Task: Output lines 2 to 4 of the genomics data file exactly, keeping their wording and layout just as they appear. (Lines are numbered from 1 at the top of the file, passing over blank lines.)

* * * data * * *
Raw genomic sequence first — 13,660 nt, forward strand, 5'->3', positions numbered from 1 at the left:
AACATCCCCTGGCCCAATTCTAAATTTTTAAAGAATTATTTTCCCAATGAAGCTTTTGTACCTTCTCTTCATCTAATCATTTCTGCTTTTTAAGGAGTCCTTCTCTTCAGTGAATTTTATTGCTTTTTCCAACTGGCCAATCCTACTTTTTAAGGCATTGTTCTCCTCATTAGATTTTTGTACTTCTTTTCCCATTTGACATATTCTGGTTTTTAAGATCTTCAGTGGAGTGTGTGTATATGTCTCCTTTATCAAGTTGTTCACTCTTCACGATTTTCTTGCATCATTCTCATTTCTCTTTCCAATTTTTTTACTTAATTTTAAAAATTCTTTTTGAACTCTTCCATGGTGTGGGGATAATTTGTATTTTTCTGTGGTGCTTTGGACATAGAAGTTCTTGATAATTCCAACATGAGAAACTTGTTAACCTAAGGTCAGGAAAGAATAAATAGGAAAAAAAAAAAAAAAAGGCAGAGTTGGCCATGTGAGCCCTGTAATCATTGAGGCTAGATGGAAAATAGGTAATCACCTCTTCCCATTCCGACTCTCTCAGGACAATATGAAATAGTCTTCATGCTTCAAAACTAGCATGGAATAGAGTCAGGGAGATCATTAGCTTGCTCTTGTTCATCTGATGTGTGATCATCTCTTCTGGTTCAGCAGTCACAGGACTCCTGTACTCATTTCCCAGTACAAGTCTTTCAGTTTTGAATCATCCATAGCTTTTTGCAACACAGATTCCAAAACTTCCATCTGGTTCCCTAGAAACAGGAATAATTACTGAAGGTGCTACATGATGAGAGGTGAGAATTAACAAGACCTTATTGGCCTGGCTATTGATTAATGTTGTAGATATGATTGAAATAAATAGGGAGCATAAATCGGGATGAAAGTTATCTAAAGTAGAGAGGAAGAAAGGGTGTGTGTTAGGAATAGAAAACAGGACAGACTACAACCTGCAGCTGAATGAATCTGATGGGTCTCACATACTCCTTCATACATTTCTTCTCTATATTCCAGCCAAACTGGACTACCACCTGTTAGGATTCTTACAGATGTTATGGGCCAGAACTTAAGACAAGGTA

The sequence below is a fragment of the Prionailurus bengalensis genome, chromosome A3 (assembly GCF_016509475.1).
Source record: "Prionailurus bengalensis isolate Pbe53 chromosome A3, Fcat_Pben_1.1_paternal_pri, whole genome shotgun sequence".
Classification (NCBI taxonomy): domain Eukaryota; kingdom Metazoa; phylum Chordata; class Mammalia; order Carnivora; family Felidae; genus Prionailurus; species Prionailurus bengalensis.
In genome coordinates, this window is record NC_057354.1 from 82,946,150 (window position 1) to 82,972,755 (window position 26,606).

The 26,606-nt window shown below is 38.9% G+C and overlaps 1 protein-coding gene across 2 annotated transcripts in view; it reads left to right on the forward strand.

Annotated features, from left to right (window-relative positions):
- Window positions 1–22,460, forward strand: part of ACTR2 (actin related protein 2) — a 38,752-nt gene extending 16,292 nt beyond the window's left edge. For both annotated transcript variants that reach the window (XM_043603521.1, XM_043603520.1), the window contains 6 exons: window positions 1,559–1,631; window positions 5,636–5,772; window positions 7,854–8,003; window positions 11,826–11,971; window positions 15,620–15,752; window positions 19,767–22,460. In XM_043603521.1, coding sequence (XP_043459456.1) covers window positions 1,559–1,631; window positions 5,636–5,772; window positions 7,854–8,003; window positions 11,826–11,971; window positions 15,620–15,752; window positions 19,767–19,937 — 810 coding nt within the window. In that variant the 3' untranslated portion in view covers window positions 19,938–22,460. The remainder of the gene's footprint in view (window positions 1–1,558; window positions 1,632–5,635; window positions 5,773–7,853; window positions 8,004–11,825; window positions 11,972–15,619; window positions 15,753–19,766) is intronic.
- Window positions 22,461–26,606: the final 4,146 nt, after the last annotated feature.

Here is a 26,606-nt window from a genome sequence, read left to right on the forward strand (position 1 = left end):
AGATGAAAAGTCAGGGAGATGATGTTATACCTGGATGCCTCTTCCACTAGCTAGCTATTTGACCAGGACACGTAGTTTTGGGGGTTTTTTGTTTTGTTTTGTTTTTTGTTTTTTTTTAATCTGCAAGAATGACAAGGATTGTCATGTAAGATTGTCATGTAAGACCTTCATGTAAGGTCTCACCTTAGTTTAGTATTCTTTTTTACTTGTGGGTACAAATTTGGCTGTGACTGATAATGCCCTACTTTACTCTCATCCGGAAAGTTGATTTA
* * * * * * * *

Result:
AACATCCCCTGGCCCAATTCTAAATTTTTAAAGAATTATTTTCCCAATGAAGCTTTTGTACCTTCTCTTCATCTAATCATTTCTGCTTTTTAAGGAGTCCTTCTCTTCAGTGAATTTTATTGCTTTTTCCAACTGGCCAATCCTACTTTTTAAGGCATTGTTCTCCTCATTAGATTTTTGTACTTCTTTTCCCATTTGACATATTCTGGTTTTTAAGATCTTCAGTGGAGTGTGTGTATATGTCTCCTTTATCAAGTTGTTCACTCTTCACGATTTTCTTGCATCATTCTCATTTCTCTTTCCAATTTTTTTACTTAATTTTAAAAATTCTTTTTGAACTCTTCCATGGTGTGGGGATAATTTGTATTTTTCTGTGGTGCTTTGGACATAGAAGTTCTTGATAATTCCAACATGAGAAACTTGTTAACCTAAGGTCAGGAAAGAATAAATAGGAAAAAAAAAAAAAAAAGGCAGAGTTGGCCATGTGAGCCCTGTAATCATTGAGGCTAGATGGAAAATAGGTAATCACCTCTTCCCATTCCGACTCTCTCAGGACAATATGAAATAGTCTTCATGCTTCAAAACTAGCATGGAATAGAGTCAGGGAGATCATTAGCTTGCTCTTGTTCATCTGATGTGTGATCATCTCTTCTGGTTCAGCAGTCACAGGACTCCTGTACTCATTTCCCAGTACAAGTCTTTCAGTTTTGAATCATCCATAGCTTTTTGCAACACAGATTCCAAAACTTCCATCTGGTTCCCTAGAAACAGGAATAATTACTGAAGGTGCTACATGATGAGAGGTGAGAATTAACAAGACCTTATTGGCCTGGCTATTGATTAATGTTGTAGATATGATTGAAATAAATAGGGAGCATAAATCGGGATGAAAGTTATCTAAAGTAGAGAGGAAGAAAGGGTGTGTGTTAGGAATAGAAAACAGGACAGACTACAACCTGCAGCTGAATGAATCTGATGGGTCTCACATACTCCTTCATACATTTCTTCTCTATATTCCAGCCAAACTGGACTACCACCTGTTAGGATTCTTACAGATGTTATGGGCCAGAACTTAAGACAAGGTA

The sequence below is a fragment of the Prionailurus bengalensis genome, chromosome A3 (assembly GCF_016509475.1).
Source record: "Prionailurus bengalensis isolate Pbe53 chromosome A3, Fcat_Pben_1.1_paternal_pri, whole genome shotgun sequence".